Dual Carriageway Road (Perth — Inverness)

Oral Answers to Questions — Scotland – in the House of Commons at 12:00 am on 24th May 1972.

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Photo of Gavin Strang Gavin Strang , Edinburgh East 12:00 am, 24th May 1972

asked the Secretary of State for Scotland what further representations he has received on the need to construct a dual carriageway road between Perth and Inverness; and what replies he has sent.

Photo of Mr George Younger Mr George Younger , Ayr

My right hon. Friend has had recent representations from six local authorities, three organisations concerned with tourism and development and four individuals. He replied that he recognises the need for very extensive improvement of this road and is accelerating a programme of improvements but that the urgent requirements are much improved alignment and visibility. He added that he intends to provide additional capacity, where necessary by dual carriageways, for particular lengths of road and that the design of the road will not preclude the ultimate provision of dual carriageways should that in future prove necessary.

Photo of Gavin Strang Gavin Strang , Edinburgh East

Is the Minister aware that that represents the most short-sighted, irresponsible and stupid decision yet taken by the present Government in Scotland? No one has sought to justify this road on the ground of traffic congestion, compared with the rest of the United Kingdom. Surely the Minister acknowledges that a dual-carriageway road here would make an immense contribution to the development of employment and tourist and recreational opportunities in the Highlands.

Photo of Mr George Younger Mr George Younger , Ayr

To hear the hon. Gentleman speak, it is fairly clear that he can never have travelled on the road concerned. One would not think that we had just announced this week a major acceleration of work on the A9, involving eight schemes amounting to 34 additional miles of work upon it. What this road needs above everything else is to be straightened and widened and to have its severe gradients removed. We are getting on with that job and I should have thought that the hon. Gentleman would have welcomed that.

Photo of Mr Ian MacArthur Mr Ian MacArthur , Perth and East Perthshire

Will my hon. Friend ignore the silly remarks of the hon. Member for Edinburgh, East (Mr. Strang) and will he accept from me, as the Member for Perth and East Perthshire, that there is very wide satisfaction with the large improvements which have been announced? However, can my hon. Friend assert clearly that there is nothing at all in his mind—[Laughter.]—which would preclude this road from being converted to dual carriageway for its whole length should that prove necessary in the future?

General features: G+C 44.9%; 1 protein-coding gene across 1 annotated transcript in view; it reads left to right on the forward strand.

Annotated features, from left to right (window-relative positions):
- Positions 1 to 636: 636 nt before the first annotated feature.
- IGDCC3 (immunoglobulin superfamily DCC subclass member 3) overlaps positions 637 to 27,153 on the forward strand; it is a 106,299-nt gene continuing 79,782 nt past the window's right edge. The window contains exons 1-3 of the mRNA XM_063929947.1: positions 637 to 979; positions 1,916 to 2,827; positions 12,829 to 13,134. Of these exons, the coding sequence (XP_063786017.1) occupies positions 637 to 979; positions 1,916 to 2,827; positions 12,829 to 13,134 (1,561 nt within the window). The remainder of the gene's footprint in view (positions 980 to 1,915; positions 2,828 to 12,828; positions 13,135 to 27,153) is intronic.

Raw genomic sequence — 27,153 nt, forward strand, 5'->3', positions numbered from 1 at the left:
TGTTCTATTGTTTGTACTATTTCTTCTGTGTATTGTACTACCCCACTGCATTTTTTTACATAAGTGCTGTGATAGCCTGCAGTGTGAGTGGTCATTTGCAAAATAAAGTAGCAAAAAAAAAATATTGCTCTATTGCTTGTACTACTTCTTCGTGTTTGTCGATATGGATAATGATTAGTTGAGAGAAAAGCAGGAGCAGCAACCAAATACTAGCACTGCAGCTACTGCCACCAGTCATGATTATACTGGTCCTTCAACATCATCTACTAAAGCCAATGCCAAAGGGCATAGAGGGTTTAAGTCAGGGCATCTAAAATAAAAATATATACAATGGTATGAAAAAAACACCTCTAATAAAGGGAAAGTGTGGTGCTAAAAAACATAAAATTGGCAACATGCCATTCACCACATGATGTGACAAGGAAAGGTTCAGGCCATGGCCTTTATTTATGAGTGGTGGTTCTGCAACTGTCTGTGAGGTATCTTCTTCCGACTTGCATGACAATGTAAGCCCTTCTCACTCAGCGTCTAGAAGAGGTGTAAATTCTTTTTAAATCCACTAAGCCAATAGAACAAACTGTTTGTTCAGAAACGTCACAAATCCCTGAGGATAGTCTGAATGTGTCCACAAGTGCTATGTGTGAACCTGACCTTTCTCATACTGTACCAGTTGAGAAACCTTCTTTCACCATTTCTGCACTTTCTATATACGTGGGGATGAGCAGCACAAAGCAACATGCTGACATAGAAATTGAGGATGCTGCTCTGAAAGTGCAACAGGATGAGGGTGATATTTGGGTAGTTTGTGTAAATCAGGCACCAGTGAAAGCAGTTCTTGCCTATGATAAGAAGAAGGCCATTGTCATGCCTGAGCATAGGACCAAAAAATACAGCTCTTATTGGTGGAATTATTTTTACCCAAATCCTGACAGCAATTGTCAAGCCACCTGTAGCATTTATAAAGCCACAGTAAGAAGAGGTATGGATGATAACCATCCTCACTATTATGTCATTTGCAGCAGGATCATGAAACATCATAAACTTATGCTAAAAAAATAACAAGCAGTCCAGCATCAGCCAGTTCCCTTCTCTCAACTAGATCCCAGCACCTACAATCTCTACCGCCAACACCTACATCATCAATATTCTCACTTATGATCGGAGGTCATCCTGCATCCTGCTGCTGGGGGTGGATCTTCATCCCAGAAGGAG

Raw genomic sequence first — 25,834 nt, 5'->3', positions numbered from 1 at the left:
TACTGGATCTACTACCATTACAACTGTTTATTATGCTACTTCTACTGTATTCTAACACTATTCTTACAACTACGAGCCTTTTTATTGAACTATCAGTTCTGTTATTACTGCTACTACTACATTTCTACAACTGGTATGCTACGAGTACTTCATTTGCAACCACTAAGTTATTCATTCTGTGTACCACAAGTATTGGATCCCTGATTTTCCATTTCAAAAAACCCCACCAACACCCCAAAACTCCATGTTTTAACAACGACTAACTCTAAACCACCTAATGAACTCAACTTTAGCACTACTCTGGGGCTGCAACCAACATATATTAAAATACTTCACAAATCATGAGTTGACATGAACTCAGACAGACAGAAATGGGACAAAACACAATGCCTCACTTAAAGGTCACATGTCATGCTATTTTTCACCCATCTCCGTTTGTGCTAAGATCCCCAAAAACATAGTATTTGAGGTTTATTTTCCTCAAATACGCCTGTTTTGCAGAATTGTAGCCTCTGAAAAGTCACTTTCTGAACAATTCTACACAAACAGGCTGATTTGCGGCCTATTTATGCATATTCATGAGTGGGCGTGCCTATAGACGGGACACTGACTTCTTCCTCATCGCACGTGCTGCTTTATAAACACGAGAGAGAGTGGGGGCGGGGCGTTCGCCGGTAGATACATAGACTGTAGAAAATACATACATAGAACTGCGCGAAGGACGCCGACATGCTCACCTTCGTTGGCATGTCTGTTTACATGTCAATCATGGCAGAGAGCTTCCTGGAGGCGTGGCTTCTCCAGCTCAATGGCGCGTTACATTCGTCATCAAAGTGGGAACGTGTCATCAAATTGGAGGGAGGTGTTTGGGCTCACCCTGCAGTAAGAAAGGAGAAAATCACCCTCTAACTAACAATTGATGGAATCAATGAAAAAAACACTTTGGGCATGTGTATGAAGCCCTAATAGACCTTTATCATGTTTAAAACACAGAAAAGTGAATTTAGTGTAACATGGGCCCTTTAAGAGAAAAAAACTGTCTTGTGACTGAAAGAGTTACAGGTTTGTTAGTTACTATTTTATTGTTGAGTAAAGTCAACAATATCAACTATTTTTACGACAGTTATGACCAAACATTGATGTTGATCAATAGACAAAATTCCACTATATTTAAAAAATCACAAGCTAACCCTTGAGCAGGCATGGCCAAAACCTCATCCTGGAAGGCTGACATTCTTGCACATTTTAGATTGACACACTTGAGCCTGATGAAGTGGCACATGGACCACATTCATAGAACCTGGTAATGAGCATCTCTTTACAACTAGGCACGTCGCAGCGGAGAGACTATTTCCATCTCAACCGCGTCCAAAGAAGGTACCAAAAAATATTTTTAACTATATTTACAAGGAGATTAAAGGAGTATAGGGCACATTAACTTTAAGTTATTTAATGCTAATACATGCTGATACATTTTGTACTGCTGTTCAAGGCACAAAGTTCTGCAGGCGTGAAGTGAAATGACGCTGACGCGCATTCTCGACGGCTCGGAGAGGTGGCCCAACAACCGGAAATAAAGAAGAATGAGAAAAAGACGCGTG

Photo of Mr George Younger Mr George Younger , Ayr

My hon. Friend can be assured that there is no danger of the present Government forgetting the importance of the A9, particularly as my right hon. Friend lives at the other end of it. I assure my hon. Friend that we are ensuring that the design of this road will be such as not to preclude the provision of dual carriageways in the future at any point where it may prove to be necessary.

Photo of Mr Russell Johnston Mr Russell Johnston , Inverness

I hope that the Minister will not be so foolish as to make his assessment of public opinion on the basis of a statement by the hon. Member for Perth and East Perthshire (Mr. MacArthur). There is considerable disappointment and dissatisfaction that a scheme amounting to only £l0½ million has been launched and that the possibility of a dual carriageway seems now to have been put off into the uncertain future. Would the hon. Gentleman agree that to make a decision of this sort would be the biggest step that the Government could take to give confidence in the whole of the North?

Photo of Mr George Younger Mr George Younger , Ayr

I should have thought that the general and massive acceleration of work on this road was the very indication of Government confidence in the Highlands for which the hon. Gentleman is asking. If the road can be straightened and widened and if the gradients can be removed, it will be adequate for all the traffic that anyone can foresee will travel upon it. What the Highlands want is for us to get on with the job quickly.